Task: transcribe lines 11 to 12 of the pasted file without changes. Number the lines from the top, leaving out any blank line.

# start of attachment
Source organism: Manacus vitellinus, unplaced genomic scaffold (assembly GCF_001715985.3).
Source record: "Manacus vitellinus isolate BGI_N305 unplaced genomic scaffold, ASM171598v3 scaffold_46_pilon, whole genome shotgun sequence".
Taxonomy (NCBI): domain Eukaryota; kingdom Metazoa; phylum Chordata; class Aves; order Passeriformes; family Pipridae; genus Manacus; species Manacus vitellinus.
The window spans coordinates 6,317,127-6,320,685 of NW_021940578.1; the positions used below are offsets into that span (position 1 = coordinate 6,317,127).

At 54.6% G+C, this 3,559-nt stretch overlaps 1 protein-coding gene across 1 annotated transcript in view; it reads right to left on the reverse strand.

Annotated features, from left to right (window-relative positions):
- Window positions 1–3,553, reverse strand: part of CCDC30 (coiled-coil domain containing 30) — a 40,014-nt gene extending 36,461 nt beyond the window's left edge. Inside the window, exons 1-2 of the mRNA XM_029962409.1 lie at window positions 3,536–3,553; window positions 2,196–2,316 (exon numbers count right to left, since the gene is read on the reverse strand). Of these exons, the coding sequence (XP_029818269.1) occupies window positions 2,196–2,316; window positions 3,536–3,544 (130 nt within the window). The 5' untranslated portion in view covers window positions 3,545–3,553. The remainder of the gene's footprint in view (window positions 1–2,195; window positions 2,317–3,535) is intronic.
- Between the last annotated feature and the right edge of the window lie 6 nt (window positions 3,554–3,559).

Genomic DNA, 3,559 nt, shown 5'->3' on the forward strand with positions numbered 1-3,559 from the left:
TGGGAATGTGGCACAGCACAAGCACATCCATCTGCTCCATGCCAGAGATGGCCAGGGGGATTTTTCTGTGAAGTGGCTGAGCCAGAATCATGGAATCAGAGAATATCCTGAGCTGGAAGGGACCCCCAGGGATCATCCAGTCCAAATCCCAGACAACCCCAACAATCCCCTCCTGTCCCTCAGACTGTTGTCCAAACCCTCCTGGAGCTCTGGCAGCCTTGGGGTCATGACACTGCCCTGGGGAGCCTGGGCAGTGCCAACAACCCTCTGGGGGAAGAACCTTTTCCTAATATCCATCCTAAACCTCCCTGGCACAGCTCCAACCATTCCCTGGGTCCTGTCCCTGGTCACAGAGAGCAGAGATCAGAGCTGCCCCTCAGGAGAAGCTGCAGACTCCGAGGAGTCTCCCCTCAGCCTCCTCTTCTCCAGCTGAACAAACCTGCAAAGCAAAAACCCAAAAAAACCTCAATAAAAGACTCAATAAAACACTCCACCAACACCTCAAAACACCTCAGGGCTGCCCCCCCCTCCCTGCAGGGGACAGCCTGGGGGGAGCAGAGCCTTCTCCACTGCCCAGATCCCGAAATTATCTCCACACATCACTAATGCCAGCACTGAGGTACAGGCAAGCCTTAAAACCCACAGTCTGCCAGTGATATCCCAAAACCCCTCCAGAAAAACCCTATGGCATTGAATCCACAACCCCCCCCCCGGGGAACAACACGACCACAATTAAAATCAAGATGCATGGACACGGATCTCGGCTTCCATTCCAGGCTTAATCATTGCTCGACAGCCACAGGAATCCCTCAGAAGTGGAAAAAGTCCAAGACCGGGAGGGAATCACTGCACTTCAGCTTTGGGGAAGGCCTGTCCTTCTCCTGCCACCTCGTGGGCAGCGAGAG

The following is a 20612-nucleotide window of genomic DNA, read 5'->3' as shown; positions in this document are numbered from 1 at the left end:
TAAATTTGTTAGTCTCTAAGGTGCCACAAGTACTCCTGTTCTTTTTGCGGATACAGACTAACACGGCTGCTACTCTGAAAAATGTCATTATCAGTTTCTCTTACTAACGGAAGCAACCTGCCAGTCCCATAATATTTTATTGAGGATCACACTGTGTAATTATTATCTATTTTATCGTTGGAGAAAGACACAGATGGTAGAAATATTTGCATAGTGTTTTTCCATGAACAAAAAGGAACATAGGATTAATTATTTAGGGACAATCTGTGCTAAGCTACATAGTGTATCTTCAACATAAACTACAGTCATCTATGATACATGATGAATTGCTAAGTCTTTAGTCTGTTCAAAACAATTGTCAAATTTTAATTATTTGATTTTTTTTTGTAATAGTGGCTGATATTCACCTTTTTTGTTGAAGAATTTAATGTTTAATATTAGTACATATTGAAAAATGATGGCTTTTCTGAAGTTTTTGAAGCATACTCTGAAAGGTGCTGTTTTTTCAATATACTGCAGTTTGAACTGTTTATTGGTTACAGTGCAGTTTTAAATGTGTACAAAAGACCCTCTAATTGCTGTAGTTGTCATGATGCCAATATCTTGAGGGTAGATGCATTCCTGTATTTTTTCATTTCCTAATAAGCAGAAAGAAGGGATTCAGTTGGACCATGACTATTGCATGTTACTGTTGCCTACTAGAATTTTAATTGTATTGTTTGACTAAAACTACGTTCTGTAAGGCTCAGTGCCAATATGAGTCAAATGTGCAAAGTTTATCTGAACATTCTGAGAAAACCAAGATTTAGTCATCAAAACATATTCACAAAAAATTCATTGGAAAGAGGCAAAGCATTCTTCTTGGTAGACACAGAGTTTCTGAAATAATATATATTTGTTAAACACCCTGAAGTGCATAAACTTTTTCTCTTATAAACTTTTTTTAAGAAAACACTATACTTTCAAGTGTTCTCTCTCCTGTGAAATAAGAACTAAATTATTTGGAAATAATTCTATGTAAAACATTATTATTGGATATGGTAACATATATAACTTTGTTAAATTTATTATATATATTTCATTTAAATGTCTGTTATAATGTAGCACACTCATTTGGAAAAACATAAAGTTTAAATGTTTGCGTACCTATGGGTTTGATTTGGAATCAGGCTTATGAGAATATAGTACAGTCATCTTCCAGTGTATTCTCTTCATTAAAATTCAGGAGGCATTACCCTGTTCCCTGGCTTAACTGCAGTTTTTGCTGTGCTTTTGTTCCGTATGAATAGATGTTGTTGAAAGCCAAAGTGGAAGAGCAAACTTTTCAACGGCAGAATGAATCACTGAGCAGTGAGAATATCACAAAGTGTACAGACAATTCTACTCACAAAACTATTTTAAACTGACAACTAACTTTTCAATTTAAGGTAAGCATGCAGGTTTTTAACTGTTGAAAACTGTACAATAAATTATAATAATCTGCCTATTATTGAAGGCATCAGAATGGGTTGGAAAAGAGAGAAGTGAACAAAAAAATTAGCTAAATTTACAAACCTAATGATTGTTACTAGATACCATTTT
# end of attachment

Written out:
The following is a 20612-nucleotide window of genomic DNA, read 5'->3' as shown; positions in this document are numbered from 1 at the left end:
TAAATTTGTTAGTCTCTAAGGTGCCACAAGTACTCCTGTTCTTTTTGCGGATACAGACTAACACGGCTGCTACTCTGAAAAATGTCATTATCAGTTTCTCTTACTAACGGAAGCAACCTGCCAGTCCCATAATATTTTATTGAGGATCACACTGTGTAATTATTATCTATTTTATCGTTGGAGAAAGACACAGATGGTAGAAATATTTGCATAGTGTTTTTCCATGAACAAAAAGGAACATAGGATTAATTATTTAGGGACAATCTGTGCTAAGCTACATAGTGTATCTTCAACATAAACTACAGTCATCTATGATACATGATGAATTGCTAAGTCTTTAGTCTGTTCAAAACAATTGTCAAATTTTAATTATTTGATTTTTTTTTGTAATAGTGGCTGATATTCACCTTTTTTGTTGAAGAATTTAATGTTTAATATTAGTACATATTGAAAAATGATGGCTTTTCTGAAGTTTTTGAAGCATACTCTGAAAGGTGCTGTTTTTTCAATATACTGCAGTTTGAACTGTTTATTGGTTACAGTGCAGTTTTAAATGTGTACAAAAGACCCTCTAATTGCTGTAGTTGTCATGATGCCAATATCTTGAGGGTAGATGCATTCCTGTATTTTTTCATTTCCTAATAAGCAGAAAGAAGGGATTCAGTTGGACCATGACTATTGCATGTTACTGTTGCCTACTAGAATTTTAATTGTATTGTTTGACTAAAACTACGTTCTGTAAGGCTCAGTGCCAATATGAGTCAAATGTGCAAAGTTTATCTGAACATTCTGAGAAAACCAAGATTTAGTCATCAAAACATATTCACAAAAAATTCATTGGAAAGAGGCAAAGCATTCTTCTTGGTAGACACAGAGTTTCTGAAATAATATATATTTGTTAAACACCCTGAAGTGCATAAACTTTTTCTCTTATAAACTTTTTTTAAGAAAACACTATACTTTCAAGTGTTCTCTCTCCTGTGAAATAAGAACTAAATTATTTGGAAATAATTCTATGTAAAACATTATTATTGGATATGGTAACATATATAACTTTGTTAAATTTATTATATATATTTCATTTAAATGTCTGTTATAATGTAGCACACTCATTTGGAAAAACATAAAGTTTAAATGTTTGCGTACCTATGGGTTTGATTTGGAATCAGGCTTATGAGAATATAGTACAGTCATCTTCCAGTGTATTCTCTTCATTAAAATTCAGGAGGCATTACCCTGTTCCCTGGCTTAACTGCAGTTTTTGCTGTGCTTTTGTTCCGTATGAATAGATGTTGTTGAAAGCCAAAGTGGAAGAGCAAACTTTTCAACGGCAGAATGAATCACTGAGCAGTGAGAATATCACAAAGTGTACAGACAATTCTACTCACAAAACTATTTTAAACTGACAACTAACTTTTCAATTTAAGGTAAGCATGCAGGTTTTTAACTGTTGAAAACTGTACAATAAATTATAATAATCTGCCTATTATTGAAGGCATCAGAATGGGTTGGAAAAGAGAGAAGTGAACAAAAAAATTAGCTAAATTTACAAACCTAATGATTGTTACTAGATACCATTTT